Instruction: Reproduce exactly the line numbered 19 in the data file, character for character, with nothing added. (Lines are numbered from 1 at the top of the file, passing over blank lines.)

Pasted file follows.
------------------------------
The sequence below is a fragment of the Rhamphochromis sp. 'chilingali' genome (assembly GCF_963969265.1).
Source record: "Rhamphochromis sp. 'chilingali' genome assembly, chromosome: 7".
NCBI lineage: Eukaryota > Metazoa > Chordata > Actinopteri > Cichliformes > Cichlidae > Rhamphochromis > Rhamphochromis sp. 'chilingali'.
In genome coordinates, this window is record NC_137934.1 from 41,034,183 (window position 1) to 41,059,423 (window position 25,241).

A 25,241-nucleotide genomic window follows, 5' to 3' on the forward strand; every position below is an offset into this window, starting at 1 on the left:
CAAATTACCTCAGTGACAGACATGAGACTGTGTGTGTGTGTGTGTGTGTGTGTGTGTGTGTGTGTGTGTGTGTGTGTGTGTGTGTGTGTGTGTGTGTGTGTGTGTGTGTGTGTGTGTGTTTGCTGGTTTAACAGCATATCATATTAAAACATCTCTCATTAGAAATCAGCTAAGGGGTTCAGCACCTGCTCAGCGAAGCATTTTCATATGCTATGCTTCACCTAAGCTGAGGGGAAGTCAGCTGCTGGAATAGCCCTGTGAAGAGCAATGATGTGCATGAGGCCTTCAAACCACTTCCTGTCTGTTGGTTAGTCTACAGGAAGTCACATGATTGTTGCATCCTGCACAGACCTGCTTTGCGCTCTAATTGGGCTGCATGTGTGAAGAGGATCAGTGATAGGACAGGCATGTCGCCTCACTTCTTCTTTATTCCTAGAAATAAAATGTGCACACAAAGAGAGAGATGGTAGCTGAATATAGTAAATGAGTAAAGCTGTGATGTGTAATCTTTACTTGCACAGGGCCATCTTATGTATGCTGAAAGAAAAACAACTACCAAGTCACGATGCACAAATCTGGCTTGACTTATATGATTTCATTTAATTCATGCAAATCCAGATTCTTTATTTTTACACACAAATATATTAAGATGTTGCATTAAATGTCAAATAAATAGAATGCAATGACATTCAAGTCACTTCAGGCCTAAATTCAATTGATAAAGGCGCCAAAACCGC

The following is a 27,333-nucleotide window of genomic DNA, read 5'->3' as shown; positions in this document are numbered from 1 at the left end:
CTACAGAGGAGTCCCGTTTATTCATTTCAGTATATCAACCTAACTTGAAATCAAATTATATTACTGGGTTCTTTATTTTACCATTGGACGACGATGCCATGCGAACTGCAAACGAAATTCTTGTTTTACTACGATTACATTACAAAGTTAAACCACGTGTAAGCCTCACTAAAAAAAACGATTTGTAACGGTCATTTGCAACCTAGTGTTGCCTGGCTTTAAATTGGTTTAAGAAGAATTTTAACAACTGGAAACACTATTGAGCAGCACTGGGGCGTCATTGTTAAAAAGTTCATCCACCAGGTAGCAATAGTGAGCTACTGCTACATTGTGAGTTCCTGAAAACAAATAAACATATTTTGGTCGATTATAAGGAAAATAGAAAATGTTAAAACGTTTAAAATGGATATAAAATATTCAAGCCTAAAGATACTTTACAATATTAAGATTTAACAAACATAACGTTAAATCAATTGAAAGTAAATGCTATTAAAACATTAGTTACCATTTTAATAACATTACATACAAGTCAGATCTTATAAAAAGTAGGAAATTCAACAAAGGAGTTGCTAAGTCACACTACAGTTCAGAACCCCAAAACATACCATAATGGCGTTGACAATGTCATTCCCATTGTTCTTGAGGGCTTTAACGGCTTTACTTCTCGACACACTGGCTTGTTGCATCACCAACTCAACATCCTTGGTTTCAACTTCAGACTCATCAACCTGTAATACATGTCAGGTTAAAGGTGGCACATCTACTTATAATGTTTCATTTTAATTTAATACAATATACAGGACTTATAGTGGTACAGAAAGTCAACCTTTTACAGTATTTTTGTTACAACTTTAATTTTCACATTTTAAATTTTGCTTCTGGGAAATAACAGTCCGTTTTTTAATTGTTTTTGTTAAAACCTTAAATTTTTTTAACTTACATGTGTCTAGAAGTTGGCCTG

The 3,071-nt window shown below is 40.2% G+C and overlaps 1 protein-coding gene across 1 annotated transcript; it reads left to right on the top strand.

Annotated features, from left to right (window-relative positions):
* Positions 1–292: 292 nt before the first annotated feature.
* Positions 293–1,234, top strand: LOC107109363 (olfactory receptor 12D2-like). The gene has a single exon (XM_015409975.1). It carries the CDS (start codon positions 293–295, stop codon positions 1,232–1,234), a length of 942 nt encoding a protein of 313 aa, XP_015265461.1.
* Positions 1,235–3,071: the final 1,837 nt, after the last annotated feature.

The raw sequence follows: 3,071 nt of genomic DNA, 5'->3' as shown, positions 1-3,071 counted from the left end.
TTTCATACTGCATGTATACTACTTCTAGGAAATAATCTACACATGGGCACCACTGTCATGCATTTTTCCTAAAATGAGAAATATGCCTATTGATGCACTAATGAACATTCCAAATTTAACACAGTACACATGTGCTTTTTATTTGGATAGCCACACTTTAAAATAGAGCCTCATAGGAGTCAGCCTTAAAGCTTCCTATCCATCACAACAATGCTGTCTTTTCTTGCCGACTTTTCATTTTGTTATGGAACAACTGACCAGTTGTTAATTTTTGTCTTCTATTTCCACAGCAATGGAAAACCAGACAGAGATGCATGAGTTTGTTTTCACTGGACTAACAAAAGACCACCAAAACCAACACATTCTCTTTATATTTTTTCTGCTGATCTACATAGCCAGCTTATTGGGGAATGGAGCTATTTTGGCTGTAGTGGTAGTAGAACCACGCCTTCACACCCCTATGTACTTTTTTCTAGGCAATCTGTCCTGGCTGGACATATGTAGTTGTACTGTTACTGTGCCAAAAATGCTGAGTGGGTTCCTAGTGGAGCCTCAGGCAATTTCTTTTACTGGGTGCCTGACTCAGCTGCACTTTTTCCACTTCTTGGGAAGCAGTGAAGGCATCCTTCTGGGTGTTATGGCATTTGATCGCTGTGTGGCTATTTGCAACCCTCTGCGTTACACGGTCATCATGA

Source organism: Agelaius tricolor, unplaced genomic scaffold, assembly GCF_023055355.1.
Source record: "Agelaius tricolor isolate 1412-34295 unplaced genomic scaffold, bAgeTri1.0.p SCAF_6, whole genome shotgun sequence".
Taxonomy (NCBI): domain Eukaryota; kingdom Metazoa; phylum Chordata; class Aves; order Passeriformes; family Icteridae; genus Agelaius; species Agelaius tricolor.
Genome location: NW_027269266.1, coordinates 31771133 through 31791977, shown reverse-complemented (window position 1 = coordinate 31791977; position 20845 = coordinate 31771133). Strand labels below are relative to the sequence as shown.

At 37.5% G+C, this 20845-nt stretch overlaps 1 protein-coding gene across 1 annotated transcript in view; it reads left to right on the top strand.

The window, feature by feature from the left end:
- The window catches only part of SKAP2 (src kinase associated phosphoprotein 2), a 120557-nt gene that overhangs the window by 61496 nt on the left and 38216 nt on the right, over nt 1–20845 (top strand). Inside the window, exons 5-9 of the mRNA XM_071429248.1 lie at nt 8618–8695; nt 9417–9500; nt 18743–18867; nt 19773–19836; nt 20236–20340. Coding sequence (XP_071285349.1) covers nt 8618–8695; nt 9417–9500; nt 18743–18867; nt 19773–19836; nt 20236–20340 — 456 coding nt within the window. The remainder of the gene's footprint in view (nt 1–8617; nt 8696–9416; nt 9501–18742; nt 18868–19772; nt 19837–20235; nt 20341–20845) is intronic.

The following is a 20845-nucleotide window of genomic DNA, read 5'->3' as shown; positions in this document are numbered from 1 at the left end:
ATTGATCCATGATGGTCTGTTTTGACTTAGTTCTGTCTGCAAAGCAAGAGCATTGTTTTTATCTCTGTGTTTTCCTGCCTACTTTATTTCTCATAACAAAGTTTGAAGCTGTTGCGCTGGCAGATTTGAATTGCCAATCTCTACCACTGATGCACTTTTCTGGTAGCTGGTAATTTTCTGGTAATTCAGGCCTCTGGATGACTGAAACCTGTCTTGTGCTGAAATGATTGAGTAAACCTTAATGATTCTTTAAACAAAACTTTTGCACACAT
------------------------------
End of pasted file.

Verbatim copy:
Genome location: NW_027269266.1, coordinates 31771133 through 31791977, shown reverse-complemented (window position 1 = coordinate 31791977; position 20845 = coordinate 31771133). Strand labels below are relative to the sequence as shown.